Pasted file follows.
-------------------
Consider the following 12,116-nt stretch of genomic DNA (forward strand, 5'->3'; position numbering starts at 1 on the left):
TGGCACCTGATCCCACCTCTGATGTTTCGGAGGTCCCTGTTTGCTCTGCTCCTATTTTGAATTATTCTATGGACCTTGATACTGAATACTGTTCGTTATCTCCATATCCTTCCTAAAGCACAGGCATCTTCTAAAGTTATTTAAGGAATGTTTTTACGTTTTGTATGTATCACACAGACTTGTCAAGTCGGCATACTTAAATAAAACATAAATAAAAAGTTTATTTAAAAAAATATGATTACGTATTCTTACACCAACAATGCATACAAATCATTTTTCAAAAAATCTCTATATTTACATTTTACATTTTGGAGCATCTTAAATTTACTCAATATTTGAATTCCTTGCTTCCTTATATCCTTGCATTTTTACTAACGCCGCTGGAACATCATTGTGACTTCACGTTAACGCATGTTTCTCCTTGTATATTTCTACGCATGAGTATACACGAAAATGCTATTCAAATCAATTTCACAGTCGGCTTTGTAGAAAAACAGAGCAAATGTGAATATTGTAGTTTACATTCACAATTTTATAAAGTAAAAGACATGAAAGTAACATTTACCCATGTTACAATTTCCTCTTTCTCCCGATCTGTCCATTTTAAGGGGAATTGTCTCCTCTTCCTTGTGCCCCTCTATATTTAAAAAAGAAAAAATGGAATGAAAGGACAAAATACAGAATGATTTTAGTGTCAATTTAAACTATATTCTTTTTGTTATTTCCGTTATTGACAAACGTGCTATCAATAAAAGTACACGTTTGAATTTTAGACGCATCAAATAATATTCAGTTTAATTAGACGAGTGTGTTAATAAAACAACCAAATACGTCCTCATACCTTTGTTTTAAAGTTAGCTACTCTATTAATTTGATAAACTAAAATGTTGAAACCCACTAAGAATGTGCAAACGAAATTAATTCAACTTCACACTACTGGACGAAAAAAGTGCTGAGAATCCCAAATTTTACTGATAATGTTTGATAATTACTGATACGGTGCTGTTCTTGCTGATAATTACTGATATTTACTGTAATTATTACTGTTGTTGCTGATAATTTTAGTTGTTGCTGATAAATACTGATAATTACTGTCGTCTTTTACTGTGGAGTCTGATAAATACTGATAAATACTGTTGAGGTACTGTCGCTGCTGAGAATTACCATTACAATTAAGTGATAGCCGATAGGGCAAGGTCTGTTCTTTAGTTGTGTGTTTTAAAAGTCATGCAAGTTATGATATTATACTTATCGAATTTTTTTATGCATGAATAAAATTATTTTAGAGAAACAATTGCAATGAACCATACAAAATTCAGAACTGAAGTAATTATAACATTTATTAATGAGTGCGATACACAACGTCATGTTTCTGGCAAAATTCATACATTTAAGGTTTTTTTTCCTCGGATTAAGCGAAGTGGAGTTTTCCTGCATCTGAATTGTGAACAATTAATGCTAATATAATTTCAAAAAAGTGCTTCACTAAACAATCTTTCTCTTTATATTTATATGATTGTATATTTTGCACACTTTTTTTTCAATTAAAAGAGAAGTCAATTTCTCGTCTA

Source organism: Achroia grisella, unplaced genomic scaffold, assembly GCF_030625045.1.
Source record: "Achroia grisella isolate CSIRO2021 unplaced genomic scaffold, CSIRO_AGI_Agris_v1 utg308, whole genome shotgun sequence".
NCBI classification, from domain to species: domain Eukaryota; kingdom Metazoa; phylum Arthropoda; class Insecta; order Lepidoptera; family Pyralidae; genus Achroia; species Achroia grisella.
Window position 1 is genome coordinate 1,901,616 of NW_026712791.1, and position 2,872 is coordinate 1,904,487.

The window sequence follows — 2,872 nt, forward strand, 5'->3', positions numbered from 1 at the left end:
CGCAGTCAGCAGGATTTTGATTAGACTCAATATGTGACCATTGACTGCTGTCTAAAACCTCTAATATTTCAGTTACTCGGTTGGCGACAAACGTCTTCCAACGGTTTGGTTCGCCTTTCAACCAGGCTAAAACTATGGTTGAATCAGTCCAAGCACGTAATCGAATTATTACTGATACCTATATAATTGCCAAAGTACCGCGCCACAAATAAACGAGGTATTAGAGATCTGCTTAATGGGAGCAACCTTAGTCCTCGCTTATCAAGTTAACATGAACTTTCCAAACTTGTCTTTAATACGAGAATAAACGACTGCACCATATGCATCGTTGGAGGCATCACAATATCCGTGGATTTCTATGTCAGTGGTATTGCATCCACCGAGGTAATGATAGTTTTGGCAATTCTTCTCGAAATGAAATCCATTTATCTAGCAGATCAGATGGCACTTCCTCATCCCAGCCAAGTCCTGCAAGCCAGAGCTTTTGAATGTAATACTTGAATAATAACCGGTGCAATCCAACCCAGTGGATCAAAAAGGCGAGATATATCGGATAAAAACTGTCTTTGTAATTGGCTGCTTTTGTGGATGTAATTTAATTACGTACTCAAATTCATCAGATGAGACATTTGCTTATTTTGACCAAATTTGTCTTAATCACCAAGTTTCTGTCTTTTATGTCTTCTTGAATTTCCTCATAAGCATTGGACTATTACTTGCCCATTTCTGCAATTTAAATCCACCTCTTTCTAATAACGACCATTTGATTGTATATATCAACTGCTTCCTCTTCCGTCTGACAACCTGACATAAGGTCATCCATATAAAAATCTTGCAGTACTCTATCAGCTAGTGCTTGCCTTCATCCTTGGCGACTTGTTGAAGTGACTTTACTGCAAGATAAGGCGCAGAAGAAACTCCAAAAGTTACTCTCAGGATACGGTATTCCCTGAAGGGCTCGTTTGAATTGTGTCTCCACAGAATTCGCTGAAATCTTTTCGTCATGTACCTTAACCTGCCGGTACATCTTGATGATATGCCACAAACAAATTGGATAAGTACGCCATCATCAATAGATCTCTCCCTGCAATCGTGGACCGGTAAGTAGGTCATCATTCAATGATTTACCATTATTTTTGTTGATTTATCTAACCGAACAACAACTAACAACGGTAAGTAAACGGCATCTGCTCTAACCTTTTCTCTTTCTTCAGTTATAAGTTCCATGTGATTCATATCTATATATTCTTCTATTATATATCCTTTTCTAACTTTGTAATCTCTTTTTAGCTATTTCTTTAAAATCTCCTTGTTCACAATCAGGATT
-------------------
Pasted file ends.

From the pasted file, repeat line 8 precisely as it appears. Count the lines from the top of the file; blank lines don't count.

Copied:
CGCAGTCAGCAGGATTTTGATTAGACTCAATATGTGACCATTGACTGCTGTCTAAAACCTCTAATATTTCAGTTACTCGGTTGGCGACAAACGTCTTCCAACGGTTTGGTTCGCCTTTCAACCAGGCTAAAACTATGGTTGAATCAGTCCAAGCACGTAATCGAATTATTACTGATACCTATATAATTGCCAAAGTACCGCGCCACAAATAAACGAGGTATTAGAGATCTGCTTAATGGGAGCAACCTTAGTCCTCGCTTATCAAGTTAACATGAACTTTCCAAACTTGTCTTTAATACGAGAATAAACGACTGCACCATATGCATCGTTGGAGGCATCACAATATCCGTGGATTTCTATGTCAGTGGTATTGCATCCACCGAGGTAATGATAGTTTTGGCAATTCTTCTCGAAATGAAATCCATTTATCTAGCAGATCAGATGGCACTTCCTCATCCCAGCCAAGTCCTGCAAGCCAGAGCTTTTGAATGTAATACTTGAATAATAACCGGTGCAATCCAACCCAGTGGATCAAAAAGGCGAGATATATCGGATAAAAACTGTCTTTGTAATTGGCTGCTTTTGTGGATGTAATTTAATTACGTACTCAAATTCATCAGATGAGACATTTGCTTATTTTGACCAAATTTGTCTTAATCACCAAGTTTCTGTCTTTTATGTCTTCTTGAATTTCCTCATAAGCATTGGACTATTACTTGCCCATTTCTGCAATTTAAATCCACCTCTTTCTAATAACGACCATTTGATTGTATATATCAACTGCTTCCTCTTCCGTCTGACAACCTGACATAAGGTCATCCATATAAAAATCTTGCAGTACTCTATCAGCTAGTGCTTGCCTTCATCCTTGGCGACTTGTTGAAGTGACTTTACTGCAAGATAAGGCGCAGAAGAAACTCCAAAAGTTACTCTCAGGATACGGTATTCCCTGAAGGGCTCGTTTGAATTGTGTCTCCACAGAATTCGCTGAAATCTTTTCGTCATGTACCTTAACCTGCCGGTACATCTTGATGATATGCCACAAACAAATTGGATAAGTACGCCATCATCAATAGATCTCTCCCTGCAATCGTGGACCGGTAAGTAGGTCATCATTCAATGATTTACCATTATTTTTGTTGATTTATCTAACCGAACAACAACTAACAACGGTAAGTAAACGGCATCTGCTCTAACCTTTTCTCTTTCTTCAGTTATAAGTTCCATGTGATTCATATCTATATATTCTTCTATTATATATCCTTTTCTAACTTTGTAATCTCTTTTTAGCTATTTCTTTAAAATCTCCTTGTTCACAATCAGGATT